Clear and appropriate governance, supported by reporting to key senior managers and the relevant committee(s), on a regular basis using relevant project indicators were an important component of a strong response. Where appropriate, this would very likely include nominating a senior executive covered by the Senior Manager Regime as the responsible executive for transition. You should develop a project plan for transition, including key milestones and deadlines to ensure delivery by end-2021.

Key finding 4: Identification and management of prudential risks associated with the transition

Strong responses evidenced that a detailed risk assessment was completed and had been subject to appropriate review and challenge. In forming an assessment of the risks, stronger responses took a broad view and considered all risks that could be relevant to a firm’s operations. These risks had been clearly aligned to appropriate mitigating actions. Some plans prioritised targeting exposures or dependencies based on agreed parameters of risk and/or materiality (eg size, complexity, maturity). Where this information was not currently available, we considered if responses included details of whether firms were developing the ability to track and monitor transition risks over time.

Key finding 5: Identification and management of conduct risks associated with the transition

The strongest responses considered a range of conduct risks, including management of potential asymmetries of information and the potential for conflicts of interest, when forming and reviewing their transition plans. Firms should build the relevant mitigating actions to address these risks into their planning.

Key finding 6: Scenario planning

Stronger responses used LIBOR discontinuation at the end of 2021 as a base case scenario for the purposes of planning and managing their risks. The PRA and the FCA have indicated that firms should plan based on the likely cessation of LIBOR at the end of 2021.

Key finding 7: The role of market participants in supporting transition

Stronger responses demonstrated a good understanding and engagement with transition issues and evidenced an understanding of the impact of LIBOR on their business. Firms that showed an up to date understanding of relevant industry initiatives and the timeline and probability of delivery of proposed industry solutions delivered stronger responses. Firms should engage with the various industry solutions (such as responding to consultation papers from industry group and associations on LIBOR transition). More information can be found on the website of the Working Group on Sterling Risk-Free Reference Ratesfootnote [1]. Firms should consider the role they can play in driving consensus and establishing market standards but also consider what contingency plans they have in place if these solutions do not materialise.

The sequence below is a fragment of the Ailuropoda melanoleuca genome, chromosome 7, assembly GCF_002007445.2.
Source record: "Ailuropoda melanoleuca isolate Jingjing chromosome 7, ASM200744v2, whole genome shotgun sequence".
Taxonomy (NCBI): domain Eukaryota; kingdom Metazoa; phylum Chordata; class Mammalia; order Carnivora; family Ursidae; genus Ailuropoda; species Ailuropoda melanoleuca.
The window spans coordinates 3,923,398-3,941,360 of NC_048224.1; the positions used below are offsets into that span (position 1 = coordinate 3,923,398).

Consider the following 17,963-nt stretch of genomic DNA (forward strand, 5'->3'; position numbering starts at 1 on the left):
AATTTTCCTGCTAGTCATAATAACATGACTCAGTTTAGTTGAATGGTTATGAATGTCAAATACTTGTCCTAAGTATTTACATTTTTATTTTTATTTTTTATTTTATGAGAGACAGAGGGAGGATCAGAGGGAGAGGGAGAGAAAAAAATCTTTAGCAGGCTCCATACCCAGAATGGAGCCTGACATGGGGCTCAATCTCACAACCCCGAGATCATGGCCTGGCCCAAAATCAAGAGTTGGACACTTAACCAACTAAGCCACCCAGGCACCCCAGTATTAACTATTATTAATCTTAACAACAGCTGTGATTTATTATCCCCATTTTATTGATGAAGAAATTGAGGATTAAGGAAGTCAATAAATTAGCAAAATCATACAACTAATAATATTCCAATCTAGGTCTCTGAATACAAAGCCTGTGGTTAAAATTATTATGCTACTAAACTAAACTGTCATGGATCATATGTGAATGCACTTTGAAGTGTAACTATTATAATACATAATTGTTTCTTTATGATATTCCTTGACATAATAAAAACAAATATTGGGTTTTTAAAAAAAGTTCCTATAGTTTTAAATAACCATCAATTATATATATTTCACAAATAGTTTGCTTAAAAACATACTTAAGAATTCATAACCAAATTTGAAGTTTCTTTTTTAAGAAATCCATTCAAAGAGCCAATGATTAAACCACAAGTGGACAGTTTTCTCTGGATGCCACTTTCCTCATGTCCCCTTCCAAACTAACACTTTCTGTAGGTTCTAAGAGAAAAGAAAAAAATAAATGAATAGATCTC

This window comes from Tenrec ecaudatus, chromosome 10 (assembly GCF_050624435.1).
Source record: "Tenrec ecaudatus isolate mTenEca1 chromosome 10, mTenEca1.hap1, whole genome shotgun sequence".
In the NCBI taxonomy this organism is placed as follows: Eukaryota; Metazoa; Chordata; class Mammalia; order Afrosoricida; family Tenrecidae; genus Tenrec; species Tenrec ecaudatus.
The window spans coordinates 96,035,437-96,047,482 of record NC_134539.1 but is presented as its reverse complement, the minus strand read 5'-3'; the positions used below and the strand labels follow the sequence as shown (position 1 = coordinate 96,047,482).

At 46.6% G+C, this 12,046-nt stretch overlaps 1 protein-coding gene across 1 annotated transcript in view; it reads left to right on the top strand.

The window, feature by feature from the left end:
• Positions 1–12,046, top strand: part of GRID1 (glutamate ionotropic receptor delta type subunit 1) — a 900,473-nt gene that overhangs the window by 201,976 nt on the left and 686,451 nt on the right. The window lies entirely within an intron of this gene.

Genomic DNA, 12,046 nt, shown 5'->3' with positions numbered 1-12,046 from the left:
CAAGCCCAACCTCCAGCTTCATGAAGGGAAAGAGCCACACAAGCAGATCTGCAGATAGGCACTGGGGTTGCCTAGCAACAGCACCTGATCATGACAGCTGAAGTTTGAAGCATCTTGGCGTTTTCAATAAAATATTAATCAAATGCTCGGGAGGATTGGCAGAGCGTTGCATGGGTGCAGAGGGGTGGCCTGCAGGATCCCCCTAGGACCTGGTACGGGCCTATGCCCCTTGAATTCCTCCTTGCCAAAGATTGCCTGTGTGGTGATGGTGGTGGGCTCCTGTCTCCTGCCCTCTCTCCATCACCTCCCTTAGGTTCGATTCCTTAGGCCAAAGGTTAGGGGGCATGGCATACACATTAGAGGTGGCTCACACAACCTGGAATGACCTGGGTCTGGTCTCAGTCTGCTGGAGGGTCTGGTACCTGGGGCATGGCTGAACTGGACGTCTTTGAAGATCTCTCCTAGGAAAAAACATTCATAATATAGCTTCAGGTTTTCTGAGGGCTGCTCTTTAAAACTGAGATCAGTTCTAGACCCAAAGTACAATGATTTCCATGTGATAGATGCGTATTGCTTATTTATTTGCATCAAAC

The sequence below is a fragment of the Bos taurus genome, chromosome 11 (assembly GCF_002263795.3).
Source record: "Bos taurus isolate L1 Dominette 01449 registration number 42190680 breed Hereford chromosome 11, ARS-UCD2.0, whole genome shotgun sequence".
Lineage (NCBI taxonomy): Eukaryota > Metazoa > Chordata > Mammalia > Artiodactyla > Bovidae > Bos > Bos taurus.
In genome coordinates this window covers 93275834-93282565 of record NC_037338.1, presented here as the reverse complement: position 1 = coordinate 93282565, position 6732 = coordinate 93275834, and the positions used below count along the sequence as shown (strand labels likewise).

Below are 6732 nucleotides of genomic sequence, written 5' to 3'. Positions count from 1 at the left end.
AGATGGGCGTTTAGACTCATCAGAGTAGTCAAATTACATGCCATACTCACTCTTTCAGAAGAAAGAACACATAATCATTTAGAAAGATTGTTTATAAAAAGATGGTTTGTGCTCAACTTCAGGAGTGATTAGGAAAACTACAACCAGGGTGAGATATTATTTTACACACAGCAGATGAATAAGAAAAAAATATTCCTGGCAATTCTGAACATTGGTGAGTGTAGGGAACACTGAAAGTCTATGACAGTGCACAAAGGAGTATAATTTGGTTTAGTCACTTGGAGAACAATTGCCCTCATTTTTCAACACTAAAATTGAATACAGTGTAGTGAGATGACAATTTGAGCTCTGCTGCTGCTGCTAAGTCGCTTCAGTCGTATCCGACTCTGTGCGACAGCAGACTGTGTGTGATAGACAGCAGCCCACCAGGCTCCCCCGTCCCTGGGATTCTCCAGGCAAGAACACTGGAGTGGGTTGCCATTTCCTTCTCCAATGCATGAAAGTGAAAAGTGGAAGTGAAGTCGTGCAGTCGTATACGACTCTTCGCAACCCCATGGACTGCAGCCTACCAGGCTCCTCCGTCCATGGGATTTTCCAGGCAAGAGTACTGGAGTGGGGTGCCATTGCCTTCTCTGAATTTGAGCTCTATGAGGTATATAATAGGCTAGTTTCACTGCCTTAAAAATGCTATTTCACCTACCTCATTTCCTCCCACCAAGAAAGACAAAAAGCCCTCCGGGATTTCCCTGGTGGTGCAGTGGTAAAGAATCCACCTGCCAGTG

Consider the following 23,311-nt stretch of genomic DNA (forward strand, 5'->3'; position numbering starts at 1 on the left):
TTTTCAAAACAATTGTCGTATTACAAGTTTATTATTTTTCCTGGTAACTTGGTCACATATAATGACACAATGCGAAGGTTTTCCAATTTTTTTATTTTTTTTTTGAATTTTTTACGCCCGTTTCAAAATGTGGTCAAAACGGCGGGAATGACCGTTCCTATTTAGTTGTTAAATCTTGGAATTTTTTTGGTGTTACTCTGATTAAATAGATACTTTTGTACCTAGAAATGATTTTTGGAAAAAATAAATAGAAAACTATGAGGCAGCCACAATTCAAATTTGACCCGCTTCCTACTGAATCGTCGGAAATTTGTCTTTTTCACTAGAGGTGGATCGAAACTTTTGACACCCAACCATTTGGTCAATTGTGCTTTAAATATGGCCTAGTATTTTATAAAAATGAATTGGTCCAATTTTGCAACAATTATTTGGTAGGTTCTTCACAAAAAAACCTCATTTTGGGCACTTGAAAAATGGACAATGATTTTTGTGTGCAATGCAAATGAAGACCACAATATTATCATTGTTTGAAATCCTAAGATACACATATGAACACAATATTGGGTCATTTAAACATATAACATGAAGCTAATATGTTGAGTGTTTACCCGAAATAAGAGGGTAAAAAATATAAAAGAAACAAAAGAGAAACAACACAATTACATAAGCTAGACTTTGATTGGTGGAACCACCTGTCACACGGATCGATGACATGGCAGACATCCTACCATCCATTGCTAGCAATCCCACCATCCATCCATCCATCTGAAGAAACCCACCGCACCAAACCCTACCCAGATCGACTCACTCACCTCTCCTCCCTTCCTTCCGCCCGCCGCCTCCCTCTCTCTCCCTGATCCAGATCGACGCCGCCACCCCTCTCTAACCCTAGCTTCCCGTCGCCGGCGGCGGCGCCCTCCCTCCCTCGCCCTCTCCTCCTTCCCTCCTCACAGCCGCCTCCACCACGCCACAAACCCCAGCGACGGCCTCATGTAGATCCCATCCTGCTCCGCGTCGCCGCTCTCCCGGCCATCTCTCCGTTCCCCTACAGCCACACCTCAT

Key finding 8: Transacting using new risk free rates and building in fallbacks

Stronger responses evidence firms considering opportunities to proactively transact RFRs to reduce the risks from LIBOR discontinuation, or otherwise to take steps to incorporate robust fallback language.

Further supporting information from responses on each finding

Comprehensive identification of reliance on and use of LIBOR

Most firms recognised the need to transition away from LIBOR, as the limited market activity underlying submissions raises concerns for its sustainability. Some responses demonstrated limited understanding of the inherent weaknesses in LIBOR, instead attributing the need to transition solely to historic compliance issues. While most of the responses demonstrated a good understanding of the need to begin to move away from LIBOR and the timelines involved in transition, a small number of responses still presented transition from LIBOR as a choice rather than a necessity.